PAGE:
As you move into your 30s, your list of financial goals may include things like paying off the rest of your student loan debt or buying a home, but there’s one more thing you can’t forget: saving for retirement. Here’s how to build wealth that you’ll need.
If you have access to a 401(k) or similar plan at work, that’s a good place to start. According to the 17th Annual Transamerica Retirement Survey, 72 percent of Millennials and 77 percent of Gen Xers are already funding their workplace plans.
But what if you don’t have a retirement plan at work? How then can you build wealth in your 30s and beyond? Or what if you want to save even more than you’re permitted to in a 401(k)? A Roth IRA may be the answer.
Roth IRA Benefits
As a wealth-building tool, a Roth IRA is attractive for several reasons.
First, any qualified distributions you make are 100 percent tax- and penalty-free. To count as a qualified distribution, your account must be open for at least five years and the withdrawal must be made after you turn 59½, or because you’ve become permanently disabled or if you’re taking a distribution to buy a first home (more on this just below).
Unlike a Traditional IRA, there are no required minimum distributions for Roth IRAs. That means you can leave your savings in your account for as long as you live. You can keep saving in a Roth IRA indefinitely, as long as you have qualifying earned income and your modified adjusted gross income doesn’t exceed the annual limit for making contributions. With a Traditional IRA, you have to stop contributing money at age 70½, even if you’re still working.
You can always withdraw your original contributions to your Roth IRA tax- and penalty-free at any time. However, if you’re withdrawing earnings before age 59½ and before your account is five years old, you may pay taxes and penalties on the distribution. You can, however, avoid the penalty if you’re withdrawing money to buy a first home, cover qualified education expenses or pay for unreimbursed medical expenses and health insurance premiums.
One thing to keep in mind: Just because you can withdraw your contributions at any time doesn’t necessarily mean you should. There are two specific downsides to doing so. First, you miss out on the power of compound interest, which can go a long way towards increasing your wealth over time.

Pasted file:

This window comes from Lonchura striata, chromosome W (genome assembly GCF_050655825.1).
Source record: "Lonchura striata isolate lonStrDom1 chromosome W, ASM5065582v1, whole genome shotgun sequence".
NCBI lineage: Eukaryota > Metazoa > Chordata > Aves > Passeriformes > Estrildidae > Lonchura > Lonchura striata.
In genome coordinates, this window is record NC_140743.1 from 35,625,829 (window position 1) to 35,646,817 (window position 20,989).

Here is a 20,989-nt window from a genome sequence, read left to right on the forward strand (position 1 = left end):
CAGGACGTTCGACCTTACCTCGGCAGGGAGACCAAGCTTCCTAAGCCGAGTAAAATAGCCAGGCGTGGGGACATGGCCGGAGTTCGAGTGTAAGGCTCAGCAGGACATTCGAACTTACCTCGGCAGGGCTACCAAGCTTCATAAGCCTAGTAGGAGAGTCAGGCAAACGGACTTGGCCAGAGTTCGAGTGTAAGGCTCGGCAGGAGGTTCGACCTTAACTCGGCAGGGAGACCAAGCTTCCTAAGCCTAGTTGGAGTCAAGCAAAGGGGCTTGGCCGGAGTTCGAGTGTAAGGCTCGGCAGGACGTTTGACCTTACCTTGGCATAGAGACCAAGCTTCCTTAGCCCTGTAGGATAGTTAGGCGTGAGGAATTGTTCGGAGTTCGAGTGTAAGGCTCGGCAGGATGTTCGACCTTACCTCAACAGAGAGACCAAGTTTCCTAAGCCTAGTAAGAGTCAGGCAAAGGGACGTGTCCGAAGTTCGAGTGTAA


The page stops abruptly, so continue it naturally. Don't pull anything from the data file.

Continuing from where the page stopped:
The other downside is that you can’t put a lump sum back into your Roth after you’ve taken it out. If you were to withdraw $10,000 to buy a home, for example, you couldn’t replace it all at once. You’d only be able to save the annual contribution limit for the year.
Build Wealth with a Roth IRA in Your 30s
Roth IRAs have many positive features but the real question is, how can you use one to build wealth, and why should you choose a Roth over a Traditional IRA?
Answering the first part of that question just requires some simple math. Currently, the maximum annual contribution limit to a Roth IRA is $5,500. Now, assume you save that amount starting at age 30, and you retire at age 68. If you were to earn a 7 percent annual return, that $5,500 annual savings would grow to over $1 million. That’s not too bad for what effectively breaks down to a little over $100 a week in savings.
Of course, you could save that same amount in a Traditional IRA and besides, you may be able to deduct those contributions. Deductions reduce your taxable income for the year, potentially putting you in a lower tax bracket.
The catch is that you pay taxes on withdrawals from a Traditional IRA in retirement, including on all the money your contributions have earned over the years. That could be problematic if your income after you stop working puts you in a higher tax bracket.
If you’re still building your career in your 30s and you haven’t hit your peak earning years yet, being able to withdraw Roth IRA assets (your contributions, plus all the income they will have earned) tax-free when you retire may be more valuable in the long run than getting a deduction now.
Do Your Research
When comparing Roth IRAs, pay attention to the fees you’ll pay to save since they can easily eat into your returns. Also, consider the range of investments each account you are considering offers. Having a limited selection of investments to choose from could skew you off-course if the options don’t match your risk tolerance.
The better you understand what’s available to you, the easier it becomes to choose the Roth IRA that can help you achieve your wealth-creation goals.